The next time you find yourself in Senglea, passing along to the waterfront, don’t go thinking there is a spelling mistake in the street name… You are really walking or driving on Xatt Juan B. Azopardo – and not Azzopardi, which would sound much more Maltese…
It’s no wonder that Juan B. (for Bautista) Azopardo was given a street name by the sea as this native of Malta was nothing less than the founder of the Argentinian navy! He was born in Senglea on February 19th or 20th (depending on who you believe !), 1772 of Maltese parents (Salvatore Azopardo and Rosina Romano). Quite bright, he was granted a scholarship to study naval architecture in the French arsenal of Toulon, where he remained 6 years before he began his life as a sailor. He started by serving briefly in the French and British fleets, then turned against the latter to become a Privateer (a sort of “naval mercenary” that works on behalf of governments) for Holland, Spain and the Provincias Unidas del Río de la Plata (The United Provinces of South America) which later became, for the most part, Argentina.
When the British invaded Buenos Aires (1806-1807), Azopardo was serving as a second on board the Dromedario frigate under the command of Hippolyte Mourdeille. They teamed up with the Spanish and the forces headed by the French Knight of Malta, Jacques de Liniers (better known as Santiago de Liniers), to participate actively in the defense of the city. As a reward, the Spanish Royal government appointed him Lieutenant-Colonel of the National Militia.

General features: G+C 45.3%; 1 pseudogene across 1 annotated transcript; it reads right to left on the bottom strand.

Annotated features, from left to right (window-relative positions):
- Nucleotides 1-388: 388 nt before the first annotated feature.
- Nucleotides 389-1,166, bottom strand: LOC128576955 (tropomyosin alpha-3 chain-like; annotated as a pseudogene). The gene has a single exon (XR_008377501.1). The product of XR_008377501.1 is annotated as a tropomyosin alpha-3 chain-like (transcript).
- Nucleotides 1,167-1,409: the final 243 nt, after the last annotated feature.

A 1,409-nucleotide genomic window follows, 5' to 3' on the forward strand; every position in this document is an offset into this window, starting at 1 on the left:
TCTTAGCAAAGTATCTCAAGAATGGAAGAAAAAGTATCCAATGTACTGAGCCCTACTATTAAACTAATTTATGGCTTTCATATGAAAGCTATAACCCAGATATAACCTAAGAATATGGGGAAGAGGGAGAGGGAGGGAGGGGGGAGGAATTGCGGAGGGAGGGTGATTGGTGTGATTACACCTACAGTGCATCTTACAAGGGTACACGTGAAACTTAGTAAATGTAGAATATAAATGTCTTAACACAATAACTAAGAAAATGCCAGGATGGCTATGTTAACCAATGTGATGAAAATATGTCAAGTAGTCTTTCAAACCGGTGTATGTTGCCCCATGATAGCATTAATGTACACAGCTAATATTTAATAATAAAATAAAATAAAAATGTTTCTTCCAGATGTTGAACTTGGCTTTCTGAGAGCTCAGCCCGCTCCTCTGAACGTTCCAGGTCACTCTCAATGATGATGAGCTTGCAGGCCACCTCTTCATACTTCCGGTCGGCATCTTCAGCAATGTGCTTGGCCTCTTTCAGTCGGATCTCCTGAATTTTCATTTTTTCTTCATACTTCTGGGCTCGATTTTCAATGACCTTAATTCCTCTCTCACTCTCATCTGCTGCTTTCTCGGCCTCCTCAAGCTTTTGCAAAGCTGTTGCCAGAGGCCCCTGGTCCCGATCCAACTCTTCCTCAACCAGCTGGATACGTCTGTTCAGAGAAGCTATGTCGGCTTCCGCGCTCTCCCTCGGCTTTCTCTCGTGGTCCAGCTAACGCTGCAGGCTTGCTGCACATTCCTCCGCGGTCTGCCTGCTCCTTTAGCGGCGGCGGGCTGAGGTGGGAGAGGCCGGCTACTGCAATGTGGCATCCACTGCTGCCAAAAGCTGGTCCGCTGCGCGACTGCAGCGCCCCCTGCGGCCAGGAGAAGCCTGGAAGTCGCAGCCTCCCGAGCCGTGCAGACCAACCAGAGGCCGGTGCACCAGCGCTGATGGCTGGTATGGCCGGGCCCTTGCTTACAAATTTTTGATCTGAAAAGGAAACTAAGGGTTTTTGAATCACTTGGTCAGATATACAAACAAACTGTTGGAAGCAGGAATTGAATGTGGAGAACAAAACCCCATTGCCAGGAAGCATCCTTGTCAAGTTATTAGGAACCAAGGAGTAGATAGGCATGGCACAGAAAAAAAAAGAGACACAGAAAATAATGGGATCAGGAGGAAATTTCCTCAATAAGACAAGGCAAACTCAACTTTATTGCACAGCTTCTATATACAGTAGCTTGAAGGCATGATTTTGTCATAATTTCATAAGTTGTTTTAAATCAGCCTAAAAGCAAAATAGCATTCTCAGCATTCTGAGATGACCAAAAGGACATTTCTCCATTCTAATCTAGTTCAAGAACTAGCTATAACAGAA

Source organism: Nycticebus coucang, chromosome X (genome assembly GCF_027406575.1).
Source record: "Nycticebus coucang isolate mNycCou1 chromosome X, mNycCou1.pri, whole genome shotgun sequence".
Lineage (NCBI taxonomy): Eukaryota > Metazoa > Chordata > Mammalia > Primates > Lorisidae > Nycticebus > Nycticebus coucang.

In 1808 he retired from the privateering business and ironically enough, began helping Argentina gain its independence from Spain. Towards the end of 1810, to help Manuel Belgrano (one of the main leaders of the Argentinian separatists) maintain his fighting positions, the Junta (the first Argentinian “government”) gave Lieutenant Colonel Azopardo, command of the first “Argentinian navy”. This encompassed a total of three vessels, including a schooner called Invencible, like the title of his hometown Senglea (città invicta).
On March 2nd 1811, he was defeated by a Spanish squadron, wounded and sent to jail. He would have to wait until 1820, after the Spanish revolution led by liberal Rafael del Riego to be freed and to be able to return to Buenos Aires.
Azopardo was then appointed Capitán del Puerto de Buenos Aires (Harbour Master) and took part in several battles against Francisco Ramírez, the head of the Argentinian Entre Ríos province. He was appointed Colonel of the Navy in 1824. His last battle was waged against Pedro I of Brazil, who had declared war on Argentina in 1825. He died on October 23rd, 1848 at the age of 76.
There is no evidence that he ever returned to Senglea, however, his presence remains visible to this day. The next time you drive into Senglea along the street given his name, make sure to take a moment and see the bust of Azopardo, a local legend.